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Biology LibreTexts

35.1C: Glia

  • Page ID
    13866
  • LEARNING OBJECTIVES

    • Describe the specific roles that the seven types of glia play in the nervous systems

    While glia (or glial cells ) are often thought of as the supporting cast of the nervous system, the number of glial cells in the brain actually outnumbers the number of neurons by a factor of ten. Neurons would be unable to function without the vital roles that are fulfilled by these glial cells. Glia guide developing neurons to their destinations, buffer ions and chemicals that would otherwise harm neurons, and provide myelin sheaths around axons. Scientists have recently discovered that they also play a role in responding to nerve activity and modulating communication between nerve cells. When glia do not function properly, the result can be disastrous; most brain tumors are caused by mutations in glia.

    Types of Glia

    There are several different types of glia with different functions. Astrocytes make contact with both capillaries and neurons in the CNS. They provide nutrients and other substances to neurons, regulate the concentrations of ions and chemicals in the extracellular fluid, and provide structural support for synapses. Astrocytes also form the blood-brain barrier: a structure that blocks entrance of toxic substances into the brain. They have been shown, through calcium-imaging experiments, to become active in response to nerve activity, transmit calcium waves between astrocytes, and modulate the activity of surrounding synapses. Satellite glia provide nutrients and structural support for neurons in the PNS. Microglia scavenge and degrade dead cells, protecting the brain from invading microorganisms. Oligodendrocytes form myelin sheaths around axons in the CNS. One axon can be myelinated by several oligodendrocytes; one oligodendrocyte can provide myelin for multiple neurons. This is distinctive from the PNS where a single Schwann cell provides myelin for only one axon as the entire Schwann cell surrounds the axon. Radial glia serve as bridges for developing neurons as they migrate to their end destinations. Ependymal cells line fluid-filled ventricles of the brain and the central canal of the spinal cord. They are involved in the production of cerebrospinal fluid, which serves as a cushion for the brain, moves the fluid between the spinal cord and the brain, and is a component for the choroid plexus.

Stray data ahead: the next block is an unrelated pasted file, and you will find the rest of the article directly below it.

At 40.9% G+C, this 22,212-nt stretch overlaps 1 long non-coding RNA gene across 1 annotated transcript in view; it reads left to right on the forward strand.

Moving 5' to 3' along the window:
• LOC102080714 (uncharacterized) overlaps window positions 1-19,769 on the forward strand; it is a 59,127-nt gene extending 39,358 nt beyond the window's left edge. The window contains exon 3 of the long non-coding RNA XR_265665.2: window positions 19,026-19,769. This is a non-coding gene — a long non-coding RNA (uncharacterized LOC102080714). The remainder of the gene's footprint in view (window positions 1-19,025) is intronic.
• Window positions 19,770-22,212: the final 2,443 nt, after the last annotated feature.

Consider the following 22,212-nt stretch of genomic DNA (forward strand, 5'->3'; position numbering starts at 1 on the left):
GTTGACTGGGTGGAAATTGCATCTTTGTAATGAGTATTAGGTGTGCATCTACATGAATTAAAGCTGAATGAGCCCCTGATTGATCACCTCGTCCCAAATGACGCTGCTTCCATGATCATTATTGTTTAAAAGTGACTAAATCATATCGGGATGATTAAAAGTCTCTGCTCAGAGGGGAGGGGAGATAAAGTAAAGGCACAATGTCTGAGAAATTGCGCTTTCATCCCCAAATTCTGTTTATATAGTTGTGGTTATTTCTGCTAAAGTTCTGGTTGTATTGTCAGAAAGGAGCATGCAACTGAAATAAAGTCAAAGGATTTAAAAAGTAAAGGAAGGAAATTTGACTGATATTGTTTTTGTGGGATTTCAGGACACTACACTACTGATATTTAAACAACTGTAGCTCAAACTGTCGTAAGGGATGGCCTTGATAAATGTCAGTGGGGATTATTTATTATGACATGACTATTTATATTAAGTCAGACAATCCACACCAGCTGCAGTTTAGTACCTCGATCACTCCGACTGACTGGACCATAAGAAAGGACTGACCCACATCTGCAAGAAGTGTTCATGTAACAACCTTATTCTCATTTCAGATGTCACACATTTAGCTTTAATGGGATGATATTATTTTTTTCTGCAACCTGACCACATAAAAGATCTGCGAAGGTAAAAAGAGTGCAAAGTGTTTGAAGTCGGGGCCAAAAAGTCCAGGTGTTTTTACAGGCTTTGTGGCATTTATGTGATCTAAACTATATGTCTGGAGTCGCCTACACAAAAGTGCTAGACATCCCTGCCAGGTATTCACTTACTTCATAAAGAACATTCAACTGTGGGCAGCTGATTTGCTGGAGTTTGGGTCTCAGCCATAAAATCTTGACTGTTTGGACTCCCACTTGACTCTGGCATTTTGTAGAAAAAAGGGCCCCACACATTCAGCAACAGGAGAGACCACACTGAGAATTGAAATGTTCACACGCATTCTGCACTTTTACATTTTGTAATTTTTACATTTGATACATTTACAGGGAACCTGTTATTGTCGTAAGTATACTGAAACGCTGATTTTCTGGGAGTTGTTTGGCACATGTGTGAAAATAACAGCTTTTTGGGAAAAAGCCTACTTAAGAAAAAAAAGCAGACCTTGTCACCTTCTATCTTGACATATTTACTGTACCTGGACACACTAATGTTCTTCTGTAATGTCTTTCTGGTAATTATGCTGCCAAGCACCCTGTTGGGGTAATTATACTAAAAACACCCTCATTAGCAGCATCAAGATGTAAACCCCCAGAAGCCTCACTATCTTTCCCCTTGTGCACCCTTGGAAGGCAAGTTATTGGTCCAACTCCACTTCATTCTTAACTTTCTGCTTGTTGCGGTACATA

image

    Images of glial cells: (a) Astrocytes and (b) oligodendrocytes are glial cells of the central nervous system.

    image

    Glial cells: Glial cells support neurons and maintain their environment. Glial cells of the (a) central nervous system include oligodendrocytes, astrocytes, ependymal cells, and microglial cells. Oligodendrocytes form the myelin sheath around axons. Astrocytes provide nutrients to neurons, maintain their extracellular environment, and provide structural support. Microglia scavenge pathogens and dead cells. Ependymal cells produce cerebrospinal fluid that cushions the neurons. Glial cells of the (b) peripheral nervous system include Schwann cells, which form the myelin sheath, and satellite cells, which provide nutrients and structural support to neurons.

    Key Points

    • Glia guide developing neurons to their destinations, buffer harmful ions and chemicals, and build the myelin sheaths around axons.
    • In the CNS astrocytes provide nutrients to neurons, give synapses structural support, and block toxic substances from entering the brain; satellite glia provide nutrients and structural support for neurons in the PNS.
    • Microglia scavenge and degrade dead cells, protecting the brain from invading microorganisms.
    • Oligodendrocytes form myelin sheaths around axons in the CNS; Schwann cell forms myelin sheaths around axons in the PNS.
    • Radial glia serve as bridges for developing neurons as they migrate to their end destinations.
    • Ependymal cells line fluid-filled ventricles of the brain and central canal of the spinal cord which produce cerebrospinal fluid.

    Key Terms

    • satellite glia: glial cell that provides nutrients for neurons in the PNS
    • radial glia: glial cell that serves as a bridge for developing neurons as they move to their end destinations
    • astrocyte: a neuroglial cell, in the shape of a star, in the brain

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